The Guardian
Email YouTube Facebook Instagram Twitter WhatsApp

CITN seeks government’s support to end quackery, sharp practices

Related

President and Chairman of Council, Chartered Institute of Taxation of Nigeria, Chief Cyril Ikemefuna Ede


The Chartered Institute of Taxation of Nigeria (CITN) has said the institute has the capacity to tackle sharp practices by tax professionals and eradicate quackery from the profession, but can only achieve that with the support of the government.
Speaking to newsmen during an Evening of Tribute in honour of the third President of the institute, Late Jacob Okele, organised by CITN in Lagos, the Registrar and Chief Executive, CITN, Adefisayo Awogbade, also said CITN can tame the menace if members are involved in the full practice of taxation in Nigeria.

He noted that the task for eradicating sharp practices and quackery from the taxation industry is a simple one for the institute, as it has been given the charter to regulate tax practices and administration in the country, and has procedures in disciplining defaulting members.

He maintained that though there are a lot of quacks in the profession, CITN can completely stem out quackery in the system if they get the needed support and assistance of the government as the institute can only stem out quackery if they fully regulate the profession.

His words: “This means that if only our members are involved in the full practice of taxation in Nigeria, we have procedures that we follow to discipline defaulting members. We have a fully established investigation panel that would investigate defaulting members that has been involved in gross misconduct.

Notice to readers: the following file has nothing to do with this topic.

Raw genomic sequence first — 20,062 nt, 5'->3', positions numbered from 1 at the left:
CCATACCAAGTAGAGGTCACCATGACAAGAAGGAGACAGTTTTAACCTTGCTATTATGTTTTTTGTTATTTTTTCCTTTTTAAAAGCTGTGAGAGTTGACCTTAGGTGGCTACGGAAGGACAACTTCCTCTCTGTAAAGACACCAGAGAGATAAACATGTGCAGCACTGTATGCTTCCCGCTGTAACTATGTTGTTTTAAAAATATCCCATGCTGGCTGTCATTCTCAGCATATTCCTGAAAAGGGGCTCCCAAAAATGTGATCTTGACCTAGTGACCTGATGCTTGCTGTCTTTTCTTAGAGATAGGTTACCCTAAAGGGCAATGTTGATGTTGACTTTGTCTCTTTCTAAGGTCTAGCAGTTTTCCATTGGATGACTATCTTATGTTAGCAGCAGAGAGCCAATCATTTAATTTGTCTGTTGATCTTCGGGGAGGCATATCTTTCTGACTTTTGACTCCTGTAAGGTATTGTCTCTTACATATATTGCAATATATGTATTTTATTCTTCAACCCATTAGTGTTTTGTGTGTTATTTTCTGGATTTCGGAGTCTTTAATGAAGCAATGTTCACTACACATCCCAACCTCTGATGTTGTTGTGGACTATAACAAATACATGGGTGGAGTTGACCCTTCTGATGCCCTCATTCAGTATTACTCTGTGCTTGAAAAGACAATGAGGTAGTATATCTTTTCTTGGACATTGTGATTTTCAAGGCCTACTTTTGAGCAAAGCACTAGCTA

“When after investigations and the member was proven to have actually carried out the act, then the member would be referred to a disciplinary tribunal and this disciplinary tribunal has equal status with that of any high court in Nigeria.
“So any member that knows that if he is investigated and found culpable and that his licence would be withdrawn, would not want to involve himself in any act that would bring the institute to disrepute.”However, Awogbade noted that CITN cannot embark on bringing members before a panel if the members have not been reported.

“We have some reported cases and their cases are still with the investigation panel but some are going to be referred to the tribunal any moment from now,” he added.

Meanwhile, speaking on the issue of the Federal Inland Revenue Services (FIRS) using banks as agents to retrieve taxes from defaulters by freezing their bank accounts, he said that the act was nothing but tax substitution. He said: “Personally, am not speaking for the institute on this because the institute is about to make its position known. I view it as tax substitution because the government and FIRS knows that when taxes are normally accessed on the income of an organization then you make the company to pay what is liable to the government.

“You don’t have to forcefully collect tax through the banks as agents and in the first place, these banks has never been appointed as agents. We have approached the FIRS earlier but they said that they are keeping within their laws by maintaining lien on customers accounts.

“But the thing is that these banks are there and these tax payers are there too and they are not running away from the country. FIRS should have asked them to pay the tax due to the government and not enforcing banks to collect the money on their behalf. That is not taxation but tax substitution.”


In this article:
Adefisayo AwogbadeCITN
Receive News Alerts on Whatsapp: +2348136370421

No comments yet